‘LL: What prompted the idea for the film?
Bobbito: Omar Acosta [the producer] is really the starting point. After reaching out to Stretch, the goal was to try and finish the film in time for our 25th anniversary. We started the show October 25, 1990 so we wanted to release the film in October 2015.

‘LL: Did you run into any obstacles in creating this movie?
Stretch: We certainly had a lot of issues and problems to solve particularly with the fact that we didn’t have archive video footage of many of the interviews and performances that we wanted to illustrate but José Parla just went loose and went totally abstract.

stretch AND bob YOUNG
‘LL: Let’s talk about the vibe that was in that room from one to five every Thursday. Those listeners felt like, ‘They’re having fun so I’m having fun listening to them.’
Stretch: We were never anointed by anybody. We weren’t interns. We weren’t understudies to anyone. I got the show at Columbia because I was a student and there we were in the middle of New York City. 1990. Doing a hip-hop show. We were two fans that were sort of thrust into the middle of this. And it was just a weekly thrill.
Bobbito: It was just the energy of what was going on. It invigorated you every single week, as long as there was great music. Shout out to the listeners. It was ridiculous. People were calling up all through the night, like “What record is that!?” or “Yo I just shot somebody!”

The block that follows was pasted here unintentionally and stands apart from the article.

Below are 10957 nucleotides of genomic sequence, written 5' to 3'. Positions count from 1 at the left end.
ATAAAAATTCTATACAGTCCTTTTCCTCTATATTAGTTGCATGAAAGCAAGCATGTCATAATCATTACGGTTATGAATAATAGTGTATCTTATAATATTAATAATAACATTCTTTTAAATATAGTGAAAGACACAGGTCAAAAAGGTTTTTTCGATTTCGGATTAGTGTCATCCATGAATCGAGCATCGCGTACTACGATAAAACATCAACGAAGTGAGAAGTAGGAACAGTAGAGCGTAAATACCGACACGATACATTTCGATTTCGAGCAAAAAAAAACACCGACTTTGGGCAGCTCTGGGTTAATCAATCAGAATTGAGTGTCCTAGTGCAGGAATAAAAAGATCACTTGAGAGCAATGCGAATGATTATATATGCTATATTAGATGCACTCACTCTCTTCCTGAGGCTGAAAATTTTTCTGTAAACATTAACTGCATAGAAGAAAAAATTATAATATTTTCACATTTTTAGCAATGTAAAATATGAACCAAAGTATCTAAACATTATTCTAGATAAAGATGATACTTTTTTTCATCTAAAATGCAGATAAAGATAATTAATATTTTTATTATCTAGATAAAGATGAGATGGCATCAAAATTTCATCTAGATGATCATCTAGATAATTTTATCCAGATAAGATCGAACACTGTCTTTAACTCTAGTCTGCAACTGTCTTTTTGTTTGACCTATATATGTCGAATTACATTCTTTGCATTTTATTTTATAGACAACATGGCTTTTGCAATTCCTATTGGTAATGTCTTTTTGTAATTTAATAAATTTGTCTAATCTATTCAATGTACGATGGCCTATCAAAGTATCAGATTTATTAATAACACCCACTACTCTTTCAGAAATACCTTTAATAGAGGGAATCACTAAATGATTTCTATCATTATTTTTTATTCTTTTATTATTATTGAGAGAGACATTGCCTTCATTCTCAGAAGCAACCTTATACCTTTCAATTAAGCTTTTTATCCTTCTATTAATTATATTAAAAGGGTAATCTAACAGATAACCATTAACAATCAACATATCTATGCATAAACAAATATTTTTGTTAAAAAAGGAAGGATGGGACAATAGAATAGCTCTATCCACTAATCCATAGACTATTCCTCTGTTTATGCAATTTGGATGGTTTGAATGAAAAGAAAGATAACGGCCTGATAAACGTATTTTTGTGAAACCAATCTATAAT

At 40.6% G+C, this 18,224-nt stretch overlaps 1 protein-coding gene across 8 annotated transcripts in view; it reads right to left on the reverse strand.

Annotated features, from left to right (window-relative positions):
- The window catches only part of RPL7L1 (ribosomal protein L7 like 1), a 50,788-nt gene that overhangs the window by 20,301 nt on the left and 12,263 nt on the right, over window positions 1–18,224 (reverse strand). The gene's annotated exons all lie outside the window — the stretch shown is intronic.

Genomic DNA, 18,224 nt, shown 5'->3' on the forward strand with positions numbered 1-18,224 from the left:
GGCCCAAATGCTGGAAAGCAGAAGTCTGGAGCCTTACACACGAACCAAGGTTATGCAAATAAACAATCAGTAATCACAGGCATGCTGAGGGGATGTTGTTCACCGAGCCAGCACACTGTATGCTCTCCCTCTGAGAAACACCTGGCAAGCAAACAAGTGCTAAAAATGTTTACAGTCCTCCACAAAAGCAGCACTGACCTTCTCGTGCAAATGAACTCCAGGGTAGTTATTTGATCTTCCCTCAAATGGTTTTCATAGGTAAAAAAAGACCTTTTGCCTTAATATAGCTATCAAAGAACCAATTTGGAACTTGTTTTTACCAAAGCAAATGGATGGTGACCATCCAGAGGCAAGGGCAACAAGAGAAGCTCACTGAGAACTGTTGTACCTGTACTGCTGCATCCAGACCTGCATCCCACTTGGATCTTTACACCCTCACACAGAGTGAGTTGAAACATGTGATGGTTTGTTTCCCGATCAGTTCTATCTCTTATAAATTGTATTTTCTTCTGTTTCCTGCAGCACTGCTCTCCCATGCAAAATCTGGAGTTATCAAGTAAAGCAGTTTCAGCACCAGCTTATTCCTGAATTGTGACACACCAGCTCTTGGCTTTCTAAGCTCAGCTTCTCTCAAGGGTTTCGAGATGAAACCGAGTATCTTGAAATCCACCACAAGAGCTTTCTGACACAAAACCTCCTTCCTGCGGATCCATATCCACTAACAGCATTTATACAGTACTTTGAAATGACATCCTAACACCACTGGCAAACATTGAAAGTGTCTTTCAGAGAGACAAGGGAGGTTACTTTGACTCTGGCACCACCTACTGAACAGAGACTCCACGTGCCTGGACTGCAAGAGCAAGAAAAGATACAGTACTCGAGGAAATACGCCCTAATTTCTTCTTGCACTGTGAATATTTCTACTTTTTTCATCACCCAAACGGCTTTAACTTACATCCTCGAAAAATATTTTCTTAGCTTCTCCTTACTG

‘LL: Sometimes in history Latinos are not credited as being part of the hip-hop movement. Do you think this movie changes that perception?
Stretch: People who really know about hip-hop know that it’s a very multi-dimensional sphere, with people from all colors, races, backgrounds. Latinos have played a role since the very beginning in the late 60’s and 70’s, and the film shows that.

Nas talking with Bobbito and Stretch. Photo by Geo Reda

Nas talking with Bobbito and Stretch. Photo by Geo Reda

‘LL: It’s amazing to hear MCs say that they were scared to come to the show. But they were recognizing that this was a moment of being official. How you think this show shaped some of hip hop?
Stretch: We had a very passionate, dedicated listenership. That’s what it was about. Ears and eyes were on you if you were up there. If you were gonna mess up or not come correct, that would not be a good look.

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About The Author

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Candida L. Figueroa is a writer and wine lover, often simultaneously. After receiving a B.A in Journalism she contributed to GlobalGrind.com and ‘LLERO, finding her niche in covering the entertainment and Latino culture beat. Her greatest journalistic acheivement to date - an interview with Dolores Huerta – but were sure there is more where that came from. When Candida is not writing her favorites, she’s reading them. Among her top reads are the workds of James Baldwin, Kate Chopin, Bell Hooks and Julia Alvarez. Candida, a Brooklyn native, works a 9 to 5 with her head in the clouds. Follow her on Twitter @CFiggss

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